Dec 302012
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Johannes Beller and Juela Kazazi

Institute of Psychology, Technische Universität Braunschweig, Braunschweig, Germany

JUnQ, 3, 1, OQ, 5-8, 2013 (Received 21.08.2012, accepted 14.12.2012, published online 30.12.2012)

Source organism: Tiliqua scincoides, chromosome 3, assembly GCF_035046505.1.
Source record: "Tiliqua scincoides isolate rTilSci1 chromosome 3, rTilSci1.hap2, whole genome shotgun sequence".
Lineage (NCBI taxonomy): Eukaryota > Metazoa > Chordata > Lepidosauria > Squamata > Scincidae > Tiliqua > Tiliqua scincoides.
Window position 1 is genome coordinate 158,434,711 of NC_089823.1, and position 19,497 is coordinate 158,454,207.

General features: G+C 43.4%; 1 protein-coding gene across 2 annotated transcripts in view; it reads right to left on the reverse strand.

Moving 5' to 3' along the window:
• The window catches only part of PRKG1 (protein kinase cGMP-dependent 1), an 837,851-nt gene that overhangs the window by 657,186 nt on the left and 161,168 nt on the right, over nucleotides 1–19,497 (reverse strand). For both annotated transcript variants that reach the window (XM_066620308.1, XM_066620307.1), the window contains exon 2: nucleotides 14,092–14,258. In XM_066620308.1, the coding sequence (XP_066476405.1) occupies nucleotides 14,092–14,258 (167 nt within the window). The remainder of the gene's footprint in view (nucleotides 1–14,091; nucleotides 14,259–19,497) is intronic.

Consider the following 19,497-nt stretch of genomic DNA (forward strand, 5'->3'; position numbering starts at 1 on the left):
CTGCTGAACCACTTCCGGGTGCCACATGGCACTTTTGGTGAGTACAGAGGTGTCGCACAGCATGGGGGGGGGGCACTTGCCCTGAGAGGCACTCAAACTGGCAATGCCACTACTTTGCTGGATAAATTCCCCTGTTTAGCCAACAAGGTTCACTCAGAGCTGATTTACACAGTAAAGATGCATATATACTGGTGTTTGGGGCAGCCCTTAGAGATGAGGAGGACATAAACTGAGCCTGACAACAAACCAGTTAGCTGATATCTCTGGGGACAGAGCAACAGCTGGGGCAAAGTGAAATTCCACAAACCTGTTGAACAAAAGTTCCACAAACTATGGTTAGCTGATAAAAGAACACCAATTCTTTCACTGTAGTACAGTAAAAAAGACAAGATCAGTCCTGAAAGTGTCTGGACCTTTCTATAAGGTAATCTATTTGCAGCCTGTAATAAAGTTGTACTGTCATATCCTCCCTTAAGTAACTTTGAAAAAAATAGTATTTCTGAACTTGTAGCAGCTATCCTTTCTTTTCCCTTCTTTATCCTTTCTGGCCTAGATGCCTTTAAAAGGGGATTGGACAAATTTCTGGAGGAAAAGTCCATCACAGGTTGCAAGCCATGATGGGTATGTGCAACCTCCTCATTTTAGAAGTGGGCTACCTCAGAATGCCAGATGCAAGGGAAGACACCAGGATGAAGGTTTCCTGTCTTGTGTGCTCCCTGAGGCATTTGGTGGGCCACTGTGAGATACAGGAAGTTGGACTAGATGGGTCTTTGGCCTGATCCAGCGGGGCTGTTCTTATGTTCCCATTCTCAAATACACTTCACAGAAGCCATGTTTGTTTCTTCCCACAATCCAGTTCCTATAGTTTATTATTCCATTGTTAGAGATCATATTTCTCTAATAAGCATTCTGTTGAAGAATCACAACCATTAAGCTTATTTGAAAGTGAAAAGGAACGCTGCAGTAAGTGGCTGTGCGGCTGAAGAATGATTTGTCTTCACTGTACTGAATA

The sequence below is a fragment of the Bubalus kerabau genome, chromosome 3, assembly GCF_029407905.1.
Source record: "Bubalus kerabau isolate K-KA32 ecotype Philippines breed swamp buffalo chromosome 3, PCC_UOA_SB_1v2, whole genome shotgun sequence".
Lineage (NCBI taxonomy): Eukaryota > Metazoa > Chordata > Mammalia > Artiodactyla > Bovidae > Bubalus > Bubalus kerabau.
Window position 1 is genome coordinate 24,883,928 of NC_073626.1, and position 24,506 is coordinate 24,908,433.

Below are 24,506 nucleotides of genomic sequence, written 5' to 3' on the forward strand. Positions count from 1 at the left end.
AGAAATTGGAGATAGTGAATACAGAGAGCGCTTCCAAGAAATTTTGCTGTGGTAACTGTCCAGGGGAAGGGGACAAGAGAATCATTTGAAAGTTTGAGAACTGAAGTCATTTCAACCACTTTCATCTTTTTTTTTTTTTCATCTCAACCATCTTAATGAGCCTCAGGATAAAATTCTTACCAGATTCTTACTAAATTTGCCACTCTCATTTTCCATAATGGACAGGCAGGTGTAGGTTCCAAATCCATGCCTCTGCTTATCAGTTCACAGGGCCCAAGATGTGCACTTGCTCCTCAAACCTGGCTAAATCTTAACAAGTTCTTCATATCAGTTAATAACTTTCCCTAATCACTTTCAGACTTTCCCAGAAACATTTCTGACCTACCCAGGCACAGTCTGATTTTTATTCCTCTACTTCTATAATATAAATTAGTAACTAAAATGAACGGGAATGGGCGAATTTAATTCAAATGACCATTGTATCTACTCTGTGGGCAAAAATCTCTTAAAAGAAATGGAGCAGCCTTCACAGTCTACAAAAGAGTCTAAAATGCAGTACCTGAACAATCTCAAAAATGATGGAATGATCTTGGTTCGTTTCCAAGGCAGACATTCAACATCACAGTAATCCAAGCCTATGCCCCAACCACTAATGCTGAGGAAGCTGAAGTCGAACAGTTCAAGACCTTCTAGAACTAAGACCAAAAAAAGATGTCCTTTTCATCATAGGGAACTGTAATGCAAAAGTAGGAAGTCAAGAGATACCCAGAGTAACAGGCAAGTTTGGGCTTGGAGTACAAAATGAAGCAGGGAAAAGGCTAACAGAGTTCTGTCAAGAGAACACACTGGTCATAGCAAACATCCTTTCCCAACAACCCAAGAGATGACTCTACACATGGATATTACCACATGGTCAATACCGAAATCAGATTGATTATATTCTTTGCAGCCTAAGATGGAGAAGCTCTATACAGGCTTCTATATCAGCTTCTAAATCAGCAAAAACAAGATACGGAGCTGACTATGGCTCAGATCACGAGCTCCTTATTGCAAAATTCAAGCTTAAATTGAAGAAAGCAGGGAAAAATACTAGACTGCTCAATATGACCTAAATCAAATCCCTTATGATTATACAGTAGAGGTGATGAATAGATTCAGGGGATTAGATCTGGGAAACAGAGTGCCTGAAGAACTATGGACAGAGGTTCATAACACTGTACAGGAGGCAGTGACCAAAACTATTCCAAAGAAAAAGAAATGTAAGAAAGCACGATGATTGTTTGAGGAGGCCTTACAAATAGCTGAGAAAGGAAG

In German the generic masculine refers to a generalizing denotation which is grammatically masculine. For example, in the sentence “Wissenschaftler führen Studien durch” (engl. “scientists conduct studies”) “scientists” is meant to be a generic masculine, because usually one implicitly refers to both “Wissenschaftler” (“male scientists”) and “Wissenschaftlerinnen” (“female scientists”) but uses only the masculine form “Wissenschaftler”. Since the 1970s, the use of a generic masculine language, as a sexist one, has been highly debated and alternatives like a gender-fair language have been suggested, with the term gender-fair language referring to the use of formulations, which imply an equal linguistic treatment of men and women — such as in the sentence “Wissenschaftler und Wissenschaftlerinnen führen Studien durch”…

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